Tomb Tells Tale of Family Executed by China's 1st Female Emperor

a story of power, Yan Shiwei, Wu Zetian
A "rubbing" of one of the epitaphs on the tomb of Yan Shiwei who helped China's only female emperor rise to power. The epitaph describes part of the man's life. (Image credit: Chinese Cultural Relics)

A 1,300-year-old tomb, discovered in Xi'an city, China, holds the bones of a man who helped the nation's only female emperor rise to power. The epitaphs in the tomb describe how she then executed him and his entire family.

Located within a cave, the tomb contains the remains of Yan Shiwei and his wife, Lady Pei. While little is left of the individual's skeletons, archaeologists found colorful ceramic figurines, a mirror with a gold plaque and, most importantly, epitaphs inscribed on bluestones.

The tomb and its epitaphs were described recently in the journal Chinese Cultural Relics by researchers from the Xi'an Municipal Institute of Archaeology and Conservation of Cultural Heritage. [See Photos of the Chinese Tomb Site and Treasures]

A woman comes to power

Wu Zetian started out as a concubine of Emperor Gaozong (649-683), eventually becoming his empress and gaining a high degree of influence over him.

After the emperor's death, Wu Zetian declared that she would rule China as Empress Dowager with her son, Emperor Ruizong. The epitaphs say that shortly after her declaration, a duke named Xu Jingye led a rebellion in Jiangdu (modern-day Yangzhou).

This tomb guardian with a flame-shaped mane was also found in the ancient tomb of Yan Shiwei and his wife Lady Pei. (Image credit: Chinese Cultural Relics)

At this time, according to the translated epitaphs, Yan Shiwei was serving as a military official in Jiangdu; the duke, Jingye, tried to persuade Shiwei to join the rebels, but Shiwei refused and fought against the duke.

"The lord [Yan Shiwei] intentionally broke his own arm to resist the coercion from the rebel, showing that his loyalty to the imperial court had not been shaken," the epitaphs read in translation. It's unknown why Shiwei had to intentionally break his own arm. It could have been during hand-to-hand fighting while trying to get out of a hold. It's also possible that the phrase is metaphorical. [In Photos: Gladiators of the Roman Empire]

In the ensuing conflict the duke's forces were defeated. Wu Zetian claimed power as Empress Dowager, and Yan Shiwei was promoted.

"After the rebels were defeated, the lord received his reward. He was promoted to magistrate of Lanxi County of Wuzhou Prefecture and given the title of grand master for closing court," the epitaphs say.

In 690, Wu Zetian declared herself emperor in her own right and founded her own dynasty, which she called the "Zhou."

As Wu Zetian's power increased, Yan Shiwei became one of her favorite officials, taking on those who challenged her authority. The epitaphs say that at one point Yan Shiwei was charged with confronting "powerful families" near the capital city of Luoyang. The texts say that civil disorder was occurring.  

"There were more spoiled young bullies in the counties near the capital, and the local officials feared those powerful families," the epitaphs say. Yan Shiwei resolved the situation, although the epitaphs are vague on how he did it, saying that "the lord was strict as the autumn frost, as well as warming as the winter sun, and got the people to learn self-control, and civil order was established."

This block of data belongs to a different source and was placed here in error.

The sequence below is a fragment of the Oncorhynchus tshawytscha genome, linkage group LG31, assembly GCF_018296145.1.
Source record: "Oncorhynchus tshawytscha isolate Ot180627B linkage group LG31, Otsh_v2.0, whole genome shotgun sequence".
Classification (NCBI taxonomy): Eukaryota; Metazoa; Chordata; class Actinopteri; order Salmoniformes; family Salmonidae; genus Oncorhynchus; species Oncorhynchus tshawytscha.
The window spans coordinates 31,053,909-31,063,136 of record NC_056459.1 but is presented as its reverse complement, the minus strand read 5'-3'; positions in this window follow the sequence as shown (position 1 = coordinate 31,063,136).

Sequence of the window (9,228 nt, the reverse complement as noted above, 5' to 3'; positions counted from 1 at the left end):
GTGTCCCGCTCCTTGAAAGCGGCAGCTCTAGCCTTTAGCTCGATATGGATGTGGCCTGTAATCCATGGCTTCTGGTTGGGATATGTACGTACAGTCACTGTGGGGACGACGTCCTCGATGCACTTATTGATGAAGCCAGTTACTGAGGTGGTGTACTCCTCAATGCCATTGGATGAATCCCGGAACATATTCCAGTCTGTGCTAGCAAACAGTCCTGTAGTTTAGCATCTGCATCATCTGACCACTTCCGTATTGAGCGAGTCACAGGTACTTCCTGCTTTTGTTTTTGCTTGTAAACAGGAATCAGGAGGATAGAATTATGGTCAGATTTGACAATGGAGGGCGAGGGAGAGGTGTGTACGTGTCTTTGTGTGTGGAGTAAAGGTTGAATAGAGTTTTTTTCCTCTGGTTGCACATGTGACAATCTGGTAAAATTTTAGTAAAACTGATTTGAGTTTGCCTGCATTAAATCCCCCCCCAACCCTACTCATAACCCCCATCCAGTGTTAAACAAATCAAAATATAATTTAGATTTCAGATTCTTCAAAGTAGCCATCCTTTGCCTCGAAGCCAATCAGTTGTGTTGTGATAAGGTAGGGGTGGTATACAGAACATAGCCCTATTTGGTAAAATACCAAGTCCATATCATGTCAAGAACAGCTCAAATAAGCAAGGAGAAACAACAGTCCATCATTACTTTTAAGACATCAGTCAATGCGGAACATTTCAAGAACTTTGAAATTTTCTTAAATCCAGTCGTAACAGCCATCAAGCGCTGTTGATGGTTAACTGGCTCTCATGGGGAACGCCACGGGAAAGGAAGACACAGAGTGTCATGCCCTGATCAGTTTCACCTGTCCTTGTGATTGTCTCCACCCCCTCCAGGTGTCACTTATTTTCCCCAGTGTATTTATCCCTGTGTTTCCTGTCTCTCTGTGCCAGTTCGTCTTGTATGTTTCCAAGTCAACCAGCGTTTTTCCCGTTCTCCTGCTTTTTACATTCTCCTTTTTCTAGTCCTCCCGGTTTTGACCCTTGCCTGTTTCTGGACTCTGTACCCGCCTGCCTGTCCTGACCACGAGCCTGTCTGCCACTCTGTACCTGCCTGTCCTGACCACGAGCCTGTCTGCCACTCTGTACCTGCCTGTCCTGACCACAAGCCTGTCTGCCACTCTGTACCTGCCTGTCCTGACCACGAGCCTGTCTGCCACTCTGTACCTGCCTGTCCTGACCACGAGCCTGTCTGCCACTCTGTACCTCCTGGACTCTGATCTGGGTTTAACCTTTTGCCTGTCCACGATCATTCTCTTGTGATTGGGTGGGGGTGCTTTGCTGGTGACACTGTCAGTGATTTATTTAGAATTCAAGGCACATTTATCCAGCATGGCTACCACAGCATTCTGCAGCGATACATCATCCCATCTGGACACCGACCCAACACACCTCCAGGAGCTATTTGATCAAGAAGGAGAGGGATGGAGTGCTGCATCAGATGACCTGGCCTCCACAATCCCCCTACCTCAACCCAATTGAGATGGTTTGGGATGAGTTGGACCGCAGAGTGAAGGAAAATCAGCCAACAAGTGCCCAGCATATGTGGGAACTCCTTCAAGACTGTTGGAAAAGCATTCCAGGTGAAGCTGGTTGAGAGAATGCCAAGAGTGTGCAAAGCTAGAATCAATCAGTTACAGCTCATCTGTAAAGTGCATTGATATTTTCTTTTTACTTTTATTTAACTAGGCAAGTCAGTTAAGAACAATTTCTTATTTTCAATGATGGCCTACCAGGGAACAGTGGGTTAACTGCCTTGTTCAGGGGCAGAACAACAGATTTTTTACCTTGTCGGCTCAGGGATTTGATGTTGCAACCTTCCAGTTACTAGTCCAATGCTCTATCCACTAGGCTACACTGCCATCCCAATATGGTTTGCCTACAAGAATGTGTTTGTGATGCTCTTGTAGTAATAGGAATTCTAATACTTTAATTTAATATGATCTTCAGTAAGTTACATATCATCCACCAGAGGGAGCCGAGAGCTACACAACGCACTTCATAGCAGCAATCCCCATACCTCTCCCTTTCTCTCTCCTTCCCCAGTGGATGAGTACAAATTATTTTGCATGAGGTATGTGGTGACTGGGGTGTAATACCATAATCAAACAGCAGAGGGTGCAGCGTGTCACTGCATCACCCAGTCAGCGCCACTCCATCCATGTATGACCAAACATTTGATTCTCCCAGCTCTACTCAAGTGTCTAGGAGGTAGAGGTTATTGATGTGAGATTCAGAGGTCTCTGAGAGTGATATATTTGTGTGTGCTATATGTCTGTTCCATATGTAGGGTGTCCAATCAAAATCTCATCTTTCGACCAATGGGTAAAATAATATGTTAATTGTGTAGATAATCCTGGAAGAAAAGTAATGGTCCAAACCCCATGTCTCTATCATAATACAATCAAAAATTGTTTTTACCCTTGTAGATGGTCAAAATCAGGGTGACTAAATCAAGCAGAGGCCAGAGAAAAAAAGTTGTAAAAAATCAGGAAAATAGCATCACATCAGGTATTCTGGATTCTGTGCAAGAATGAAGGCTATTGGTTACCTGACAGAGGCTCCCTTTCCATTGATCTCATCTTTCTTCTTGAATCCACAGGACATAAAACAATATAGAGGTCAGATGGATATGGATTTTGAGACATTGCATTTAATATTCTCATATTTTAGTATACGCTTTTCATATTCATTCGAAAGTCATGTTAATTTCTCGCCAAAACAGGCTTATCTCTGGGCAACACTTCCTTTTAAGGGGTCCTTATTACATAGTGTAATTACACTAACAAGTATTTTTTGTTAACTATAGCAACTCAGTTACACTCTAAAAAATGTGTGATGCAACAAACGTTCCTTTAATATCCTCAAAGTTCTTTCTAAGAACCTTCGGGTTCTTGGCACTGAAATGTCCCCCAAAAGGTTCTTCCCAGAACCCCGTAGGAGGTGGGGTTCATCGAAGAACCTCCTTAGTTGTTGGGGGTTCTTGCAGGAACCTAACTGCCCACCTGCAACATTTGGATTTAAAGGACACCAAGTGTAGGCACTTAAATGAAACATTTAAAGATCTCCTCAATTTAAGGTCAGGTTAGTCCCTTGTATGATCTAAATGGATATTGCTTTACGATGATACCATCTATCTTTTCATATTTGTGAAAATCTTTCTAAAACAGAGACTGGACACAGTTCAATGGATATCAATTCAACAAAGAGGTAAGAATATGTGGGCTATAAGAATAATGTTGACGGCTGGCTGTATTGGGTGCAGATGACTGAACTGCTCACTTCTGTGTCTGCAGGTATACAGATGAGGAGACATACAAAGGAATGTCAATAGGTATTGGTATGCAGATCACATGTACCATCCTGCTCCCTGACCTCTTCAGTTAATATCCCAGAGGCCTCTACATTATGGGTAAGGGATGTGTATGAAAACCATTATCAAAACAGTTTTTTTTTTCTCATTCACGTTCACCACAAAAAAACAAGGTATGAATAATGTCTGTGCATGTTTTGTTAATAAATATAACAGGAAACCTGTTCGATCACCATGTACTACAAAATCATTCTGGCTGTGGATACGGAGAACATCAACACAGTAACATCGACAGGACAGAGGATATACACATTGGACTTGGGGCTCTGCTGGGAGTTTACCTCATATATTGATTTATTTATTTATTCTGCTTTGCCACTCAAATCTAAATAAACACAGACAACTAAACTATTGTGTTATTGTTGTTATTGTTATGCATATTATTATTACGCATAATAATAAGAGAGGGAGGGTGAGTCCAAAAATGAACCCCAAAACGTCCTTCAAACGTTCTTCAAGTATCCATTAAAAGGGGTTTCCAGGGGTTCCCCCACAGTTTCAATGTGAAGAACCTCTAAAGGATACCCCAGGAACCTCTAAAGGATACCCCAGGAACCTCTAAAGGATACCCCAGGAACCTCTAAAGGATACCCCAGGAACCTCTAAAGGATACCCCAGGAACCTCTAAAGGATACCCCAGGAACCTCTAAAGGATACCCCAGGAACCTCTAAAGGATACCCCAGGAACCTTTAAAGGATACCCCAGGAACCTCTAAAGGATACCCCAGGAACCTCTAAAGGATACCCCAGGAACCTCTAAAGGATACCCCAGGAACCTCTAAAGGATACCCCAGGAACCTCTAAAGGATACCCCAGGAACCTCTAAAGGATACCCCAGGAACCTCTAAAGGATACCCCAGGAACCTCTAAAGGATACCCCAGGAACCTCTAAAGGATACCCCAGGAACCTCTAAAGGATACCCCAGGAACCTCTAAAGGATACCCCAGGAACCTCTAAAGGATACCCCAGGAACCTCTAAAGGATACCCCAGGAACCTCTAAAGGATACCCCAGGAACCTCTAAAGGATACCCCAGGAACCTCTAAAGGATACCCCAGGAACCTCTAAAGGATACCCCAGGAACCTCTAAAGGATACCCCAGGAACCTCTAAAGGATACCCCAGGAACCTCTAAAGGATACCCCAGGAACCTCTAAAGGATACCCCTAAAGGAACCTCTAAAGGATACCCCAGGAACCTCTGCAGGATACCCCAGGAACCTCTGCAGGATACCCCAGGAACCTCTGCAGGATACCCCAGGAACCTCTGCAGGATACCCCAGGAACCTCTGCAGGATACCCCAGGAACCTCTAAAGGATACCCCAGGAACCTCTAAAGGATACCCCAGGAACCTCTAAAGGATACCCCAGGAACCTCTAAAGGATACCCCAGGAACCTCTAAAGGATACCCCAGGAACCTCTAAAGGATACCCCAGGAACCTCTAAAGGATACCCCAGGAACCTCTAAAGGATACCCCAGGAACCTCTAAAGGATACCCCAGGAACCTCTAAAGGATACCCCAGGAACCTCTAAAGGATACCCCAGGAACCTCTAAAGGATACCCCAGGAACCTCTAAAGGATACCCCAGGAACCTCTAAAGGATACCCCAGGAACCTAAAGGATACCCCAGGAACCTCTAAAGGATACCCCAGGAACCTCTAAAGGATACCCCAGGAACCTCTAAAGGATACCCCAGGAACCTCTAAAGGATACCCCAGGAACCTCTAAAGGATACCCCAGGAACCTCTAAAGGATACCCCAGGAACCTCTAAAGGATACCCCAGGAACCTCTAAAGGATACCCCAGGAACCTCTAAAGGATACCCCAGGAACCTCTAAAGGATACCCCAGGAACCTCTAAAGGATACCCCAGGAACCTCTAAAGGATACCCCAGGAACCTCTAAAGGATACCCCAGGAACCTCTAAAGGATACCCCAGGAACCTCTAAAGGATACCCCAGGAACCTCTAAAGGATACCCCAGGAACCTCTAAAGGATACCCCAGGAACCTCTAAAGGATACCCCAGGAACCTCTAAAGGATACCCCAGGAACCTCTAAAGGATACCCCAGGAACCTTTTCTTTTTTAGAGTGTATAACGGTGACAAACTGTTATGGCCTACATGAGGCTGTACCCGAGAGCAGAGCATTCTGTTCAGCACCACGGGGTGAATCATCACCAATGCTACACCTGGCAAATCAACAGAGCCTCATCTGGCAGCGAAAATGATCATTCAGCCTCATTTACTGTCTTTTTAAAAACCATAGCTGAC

Betrayal and downfall

By 699, Yan Shiwei had become a senior official who "was stationed in the capital area and controlled mountains and rivers," the texts alluding to his great power.  

The epitaphs say that Yan Shiwei had little time to enjoy his power before he was executed. "Before he started galloping, a tragedy descended upon him," the epitaphs say, explaining that his younger brother, Zhiwei, turned against the female emperor. The epitaphs don't specify precisely what Zhiwei did, but the consequences for Yan Shiwei and his family were severe.

"Due to guilt by association for the crime of his brother Zhiwei, he [Yan Shiwei] was executed under collective punishment," the epitaphs say, adding that "the entire family suffered collective punishment, and all were executed."

Yan Shiwei's wife, Lady Pei, had died a few years earlier, in 691, so she was not killed in the mass execution.

The epitaphs also suggest that murder was not enough of a punishment for Yan Shiwei's supposed betrayal. "The corpse and soul were carelessly buried, it being thought it would never be possible to move them for proper burial."

However, the female emperor was thrown out of power in 705, and died shortly afterward, bringing an end to her short-lived "Zhou" dynasty. The dynasty that had preceded her, called the "Tang," was restored to power.

"The resurrection of the Tang Dynasty brought exoneration [for Yan Shiwei]. Therefore, his remains were exhumed to be buried at his birthplace," the epitaphs say. The "tomb [that the archaeologists found] was built to house his remains," the writings say.

The tomb was excavated in 2002. The finds were first reported in Chinese in 2014 in the journal Wenwu. Recently, the Wenwu article was translated into English and published in the journal Chinese Cultural Relics.

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Owen Jarus
Live Science Contributor

Owen Jarus is a regular contributor to Live Science who writes about archaeology and humans' past. He has also written for The Independent (UK), The Canadian Press (CP) and The Associated Press (AP), among others. Owen has a bachelor of arts degree from the University of Toronto and a journalism degree from Ryerson University.